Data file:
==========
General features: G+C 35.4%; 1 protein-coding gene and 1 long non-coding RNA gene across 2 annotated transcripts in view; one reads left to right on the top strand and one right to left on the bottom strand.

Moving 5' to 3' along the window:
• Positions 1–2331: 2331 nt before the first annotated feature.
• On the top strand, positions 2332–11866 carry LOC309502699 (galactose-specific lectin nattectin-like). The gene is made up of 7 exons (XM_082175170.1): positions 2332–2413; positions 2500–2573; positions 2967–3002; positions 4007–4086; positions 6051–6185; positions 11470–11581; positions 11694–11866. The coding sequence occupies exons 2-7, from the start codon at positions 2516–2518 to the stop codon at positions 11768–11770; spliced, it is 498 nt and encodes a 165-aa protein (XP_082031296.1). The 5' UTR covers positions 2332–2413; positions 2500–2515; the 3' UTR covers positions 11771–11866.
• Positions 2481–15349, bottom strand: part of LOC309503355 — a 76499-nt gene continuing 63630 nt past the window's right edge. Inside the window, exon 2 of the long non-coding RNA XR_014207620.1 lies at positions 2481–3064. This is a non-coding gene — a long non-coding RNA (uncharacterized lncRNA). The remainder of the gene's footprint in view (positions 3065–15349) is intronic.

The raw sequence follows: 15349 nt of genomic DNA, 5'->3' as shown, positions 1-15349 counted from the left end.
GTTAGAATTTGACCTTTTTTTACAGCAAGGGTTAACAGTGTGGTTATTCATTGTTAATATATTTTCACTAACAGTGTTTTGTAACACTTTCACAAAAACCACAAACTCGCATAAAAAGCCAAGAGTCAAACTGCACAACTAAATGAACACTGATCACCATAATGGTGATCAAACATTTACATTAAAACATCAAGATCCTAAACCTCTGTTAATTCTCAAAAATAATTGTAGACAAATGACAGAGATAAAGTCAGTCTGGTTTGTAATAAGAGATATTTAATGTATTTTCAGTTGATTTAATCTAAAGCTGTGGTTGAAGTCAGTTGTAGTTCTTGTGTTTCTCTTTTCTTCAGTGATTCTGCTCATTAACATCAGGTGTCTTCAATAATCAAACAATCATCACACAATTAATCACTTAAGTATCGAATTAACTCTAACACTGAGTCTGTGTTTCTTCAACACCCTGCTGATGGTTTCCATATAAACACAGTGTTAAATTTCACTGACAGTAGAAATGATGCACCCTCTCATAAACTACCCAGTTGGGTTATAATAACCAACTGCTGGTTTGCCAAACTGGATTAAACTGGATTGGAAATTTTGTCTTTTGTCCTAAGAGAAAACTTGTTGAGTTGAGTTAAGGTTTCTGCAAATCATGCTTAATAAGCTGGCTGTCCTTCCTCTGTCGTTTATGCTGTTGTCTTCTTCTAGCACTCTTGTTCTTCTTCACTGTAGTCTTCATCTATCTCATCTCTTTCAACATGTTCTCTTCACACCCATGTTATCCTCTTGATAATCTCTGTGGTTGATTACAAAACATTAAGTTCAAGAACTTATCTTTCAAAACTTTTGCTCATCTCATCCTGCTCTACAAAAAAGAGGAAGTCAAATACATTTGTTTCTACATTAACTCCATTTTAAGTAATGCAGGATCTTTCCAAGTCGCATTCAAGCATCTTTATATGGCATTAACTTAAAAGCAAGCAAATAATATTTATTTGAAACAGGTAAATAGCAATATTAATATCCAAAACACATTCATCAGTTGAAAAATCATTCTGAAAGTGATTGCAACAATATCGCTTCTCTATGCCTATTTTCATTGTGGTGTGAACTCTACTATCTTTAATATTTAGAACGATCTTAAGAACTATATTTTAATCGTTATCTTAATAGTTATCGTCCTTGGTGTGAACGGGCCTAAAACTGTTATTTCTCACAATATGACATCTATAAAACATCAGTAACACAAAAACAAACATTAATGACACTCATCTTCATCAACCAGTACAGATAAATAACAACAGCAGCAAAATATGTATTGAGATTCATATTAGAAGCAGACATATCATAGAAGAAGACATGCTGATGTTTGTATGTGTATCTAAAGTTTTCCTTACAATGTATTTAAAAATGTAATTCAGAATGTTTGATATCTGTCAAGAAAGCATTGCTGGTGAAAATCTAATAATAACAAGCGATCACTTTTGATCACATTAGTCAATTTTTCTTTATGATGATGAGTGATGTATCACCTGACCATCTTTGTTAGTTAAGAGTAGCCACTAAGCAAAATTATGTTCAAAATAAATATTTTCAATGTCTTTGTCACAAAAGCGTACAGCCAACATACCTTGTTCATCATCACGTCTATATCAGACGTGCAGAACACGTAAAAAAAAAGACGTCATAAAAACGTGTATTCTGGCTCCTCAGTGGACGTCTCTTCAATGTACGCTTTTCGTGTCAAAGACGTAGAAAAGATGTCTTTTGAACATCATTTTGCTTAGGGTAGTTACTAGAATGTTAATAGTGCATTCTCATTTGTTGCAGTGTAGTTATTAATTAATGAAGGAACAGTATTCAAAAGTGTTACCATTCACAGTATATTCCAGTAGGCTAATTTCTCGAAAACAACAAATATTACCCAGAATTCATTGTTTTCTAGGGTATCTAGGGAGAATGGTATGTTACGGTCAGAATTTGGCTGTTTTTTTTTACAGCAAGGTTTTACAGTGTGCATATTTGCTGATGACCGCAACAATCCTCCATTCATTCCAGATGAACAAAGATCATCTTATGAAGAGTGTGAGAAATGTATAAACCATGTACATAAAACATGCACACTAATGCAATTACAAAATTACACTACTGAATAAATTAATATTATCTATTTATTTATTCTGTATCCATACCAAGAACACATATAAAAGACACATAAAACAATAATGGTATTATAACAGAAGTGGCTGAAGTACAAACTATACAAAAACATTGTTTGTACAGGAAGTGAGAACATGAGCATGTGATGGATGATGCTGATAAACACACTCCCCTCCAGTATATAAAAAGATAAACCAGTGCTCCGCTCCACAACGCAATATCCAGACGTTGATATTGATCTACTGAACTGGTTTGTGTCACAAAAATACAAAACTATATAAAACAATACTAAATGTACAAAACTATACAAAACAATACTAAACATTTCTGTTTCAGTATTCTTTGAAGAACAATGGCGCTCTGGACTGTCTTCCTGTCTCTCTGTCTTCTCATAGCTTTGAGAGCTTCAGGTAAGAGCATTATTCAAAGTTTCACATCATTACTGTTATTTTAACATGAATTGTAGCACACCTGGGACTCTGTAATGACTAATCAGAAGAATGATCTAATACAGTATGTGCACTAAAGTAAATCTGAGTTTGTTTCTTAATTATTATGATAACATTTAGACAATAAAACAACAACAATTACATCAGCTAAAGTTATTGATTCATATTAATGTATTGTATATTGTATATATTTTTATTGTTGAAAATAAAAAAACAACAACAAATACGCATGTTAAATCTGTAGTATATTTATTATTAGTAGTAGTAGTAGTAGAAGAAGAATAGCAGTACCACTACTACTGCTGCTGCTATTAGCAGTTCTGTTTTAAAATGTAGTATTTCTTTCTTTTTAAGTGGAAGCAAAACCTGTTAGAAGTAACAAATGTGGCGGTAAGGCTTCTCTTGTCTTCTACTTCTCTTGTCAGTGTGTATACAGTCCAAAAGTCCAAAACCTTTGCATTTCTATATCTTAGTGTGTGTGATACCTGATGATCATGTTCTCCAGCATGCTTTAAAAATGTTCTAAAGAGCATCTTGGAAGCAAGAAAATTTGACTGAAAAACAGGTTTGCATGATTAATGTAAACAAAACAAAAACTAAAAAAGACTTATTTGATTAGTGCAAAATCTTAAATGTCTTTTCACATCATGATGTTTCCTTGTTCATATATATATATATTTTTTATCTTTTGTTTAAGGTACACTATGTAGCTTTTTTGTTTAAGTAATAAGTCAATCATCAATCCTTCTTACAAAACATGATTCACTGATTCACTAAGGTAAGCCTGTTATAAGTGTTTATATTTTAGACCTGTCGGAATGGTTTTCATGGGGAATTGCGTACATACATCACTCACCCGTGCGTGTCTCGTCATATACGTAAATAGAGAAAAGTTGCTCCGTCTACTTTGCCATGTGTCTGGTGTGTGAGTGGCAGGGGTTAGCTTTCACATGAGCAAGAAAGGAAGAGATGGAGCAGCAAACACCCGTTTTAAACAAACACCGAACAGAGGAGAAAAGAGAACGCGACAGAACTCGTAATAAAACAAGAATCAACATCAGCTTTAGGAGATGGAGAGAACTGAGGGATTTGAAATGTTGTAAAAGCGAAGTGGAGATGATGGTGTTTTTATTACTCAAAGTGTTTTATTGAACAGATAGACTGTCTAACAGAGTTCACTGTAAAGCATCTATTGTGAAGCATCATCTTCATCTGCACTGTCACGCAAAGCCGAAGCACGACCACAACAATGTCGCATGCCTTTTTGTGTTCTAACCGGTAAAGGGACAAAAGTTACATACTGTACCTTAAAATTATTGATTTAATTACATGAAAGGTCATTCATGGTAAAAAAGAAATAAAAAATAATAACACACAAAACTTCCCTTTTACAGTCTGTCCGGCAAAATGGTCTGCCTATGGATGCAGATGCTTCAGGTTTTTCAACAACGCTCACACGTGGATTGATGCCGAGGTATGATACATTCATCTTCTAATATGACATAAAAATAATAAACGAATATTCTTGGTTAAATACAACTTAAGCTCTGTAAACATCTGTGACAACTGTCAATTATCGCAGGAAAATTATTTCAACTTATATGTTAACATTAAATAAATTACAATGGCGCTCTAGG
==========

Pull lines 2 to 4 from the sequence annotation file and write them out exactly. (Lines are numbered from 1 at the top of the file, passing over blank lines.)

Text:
Moving 5' to 3' along the window:
• Positions 1–2331: 2331 nt before the first annotated feature.
• On the top strand, positions 2332–11866 carry LOC309502699 (galactose-specific lectin nattectin-like). The gene is made up of 7 exons (XM_082175170.1): positions 2332–2413; positions 2500–2573; positions 2967–3002; positions 4007–4086; positions 6051–6185; positions 11470–11581; positions 11694–11866. The coding sequence occupies exons 2-7, from the start codon at positions 2516–2518 to the stop codon at positions 11768–11770; spliced, it is 498 nt and encodes a 165-aa protein (XP_082031296.1). The 5' UTR covers positions 2332–2413; positions 2500–2515; the 3' UTR covers positions 11771–11866.